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This FAQ page deals with some questions that teachers, librarians and school administrators might have about the content articles on schools information in Wikipedia, and use of Wikipedia by students. If you are thinking about assigning Wikipedia as a class project see Wikipedia:Student assignments. What prevents someone from contributing false or misleading information? Can students cite Wikipedia in assignments?

Is it a safe environment for young people? Why do people contribute to open-source projects? Why have we not heard of this before? Beyond information from the encyclopedia, what can students learn from Wikipedia? Can a school group set up its own wiki? Where can I learn more about Wikipedia?

Concepts such as open source, copyleft, collaborative writing, and volunteer contributions for the public good can be new and unfamiliar ideas to many students. The term “wiki” is derived from the word wikiwiki, which is the Hawaiian word for “quick”. Wikipedia’s objective is to become a compendium of published knowledge about notable subjects. The reliability of Wikipedia articles is limited by the external sources on which they are supposed to rely, as well as by the ability of Wikipedia’s editors to understand those sources correctly and their willingness to use them properly. Wikipedia’s content control mechanisms are reactive rather than preventive: anyone can go to almost any page and change the information to make it false or misleading. Although the majority of edits attempt to improve the encyclopedia, vandalism is frequent. Fortunately, such deliberate errors tend not to linger.

For information about how to format citations, see Wikipedia:Citing Wikipedia and Wikipedia:Academic use. Wikipedia cannot guarantee the validity of the information in this encyclopedia. Caution is advised when using Wikipedia as a source. In most academic institutions, references to Wikipedia, along with most encyclopedias, are unacceptable for research papers. It depends on what teachers accept.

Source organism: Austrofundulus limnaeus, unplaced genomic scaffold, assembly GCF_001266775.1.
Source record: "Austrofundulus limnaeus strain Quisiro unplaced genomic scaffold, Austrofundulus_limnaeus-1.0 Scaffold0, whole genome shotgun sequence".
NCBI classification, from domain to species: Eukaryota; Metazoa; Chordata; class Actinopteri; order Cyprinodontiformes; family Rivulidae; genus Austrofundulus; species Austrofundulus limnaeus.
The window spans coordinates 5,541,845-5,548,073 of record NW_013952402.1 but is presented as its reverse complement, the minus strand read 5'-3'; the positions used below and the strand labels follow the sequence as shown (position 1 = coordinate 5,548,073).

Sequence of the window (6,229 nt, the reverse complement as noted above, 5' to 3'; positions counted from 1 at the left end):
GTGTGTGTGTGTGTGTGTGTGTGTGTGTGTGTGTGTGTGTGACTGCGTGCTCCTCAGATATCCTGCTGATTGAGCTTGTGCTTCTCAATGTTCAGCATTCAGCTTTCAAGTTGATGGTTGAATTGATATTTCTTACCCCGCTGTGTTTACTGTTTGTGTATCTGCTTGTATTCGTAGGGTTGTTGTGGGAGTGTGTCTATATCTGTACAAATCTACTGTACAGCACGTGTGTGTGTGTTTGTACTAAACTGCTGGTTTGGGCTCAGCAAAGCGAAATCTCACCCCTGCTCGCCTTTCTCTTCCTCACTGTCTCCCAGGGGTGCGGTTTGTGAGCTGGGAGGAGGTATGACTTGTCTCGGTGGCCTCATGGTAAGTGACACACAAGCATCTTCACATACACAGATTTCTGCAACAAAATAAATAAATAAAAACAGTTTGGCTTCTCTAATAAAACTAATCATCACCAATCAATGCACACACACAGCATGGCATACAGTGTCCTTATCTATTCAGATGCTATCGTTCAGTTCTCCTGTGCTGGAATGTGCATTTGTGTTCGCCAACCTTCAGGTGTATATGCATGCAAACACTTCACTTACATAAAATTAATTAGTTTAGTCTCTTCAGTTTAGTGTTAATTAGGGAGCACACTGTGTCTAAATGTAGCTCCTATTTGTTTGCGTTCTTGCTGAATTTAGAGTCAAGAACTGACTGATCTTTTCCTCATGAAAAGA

Just in case, you shouldn’t copy an article word for word. The best policy for all writing is to have more than one source. Wikipedia can be an excellent starting place for further research. Teachers might ask students what they did to validate the information they learned from Wikipedia. Using a comprehensive search engine such as Google or Yahoo! Wikipedia has similar safety issues to other equally open environments.

Participation in Wikipedia requires children to know basic Internet safety practices. Children will be communicating and interacting with anonymous adults, and parent or teacher supervision is important, depending upon the age of the child, just as in any other online environment. Open-source media is a kind of information produced by open groups of developers in which anybody who wants to can use the information. Open-source production emerged among software engineers with the production of Linux, a free software computer operating system. Few surveys have developed reliable answers to why people contribute to open source works like Wikipedia. Some sort of public interest or community spirit is often part of the motive. Open-source projects offer an opportunity to contribute to something that has lasting value and that will continue to grow.

Open-source publishing allows writers and software developers to apply their skills outside of a strictly business environment. Wikipedia was established in January 2001 and is now one of the most active websites in the world. Its rapid growth has been reported in many prominent media outlets. As the encyclopedia grows, more people learn about it every day. See also Wikipedia:School and University projects Most young people will likely at some point become involved in interactive online activities. For educators, young people’s involvement with Wikipedia provides an opportunity to survey their understanding of online safety, and to teach appropriate practices.

Visit Wikipedia:About for more information about us, as well as the Community Portal or some of our FAQs. The main page is also available. This page was last edited on 28 March 2018, at 18:57. To do TY or Skip ahead? Below you can find details for 3,300 Primary schools in Ireland and links to the Assessments from the Department of Education.

They are further split up into local council areas. Note: Many schools are listed by their Irish name as per Department of Education records. If you let us know the ‘local’ name we can update our records for that too. If you can’t find your school using our lists above, use the Search Facility on the blue pencil at the top of the page and search by school name or Principal name or even phone no.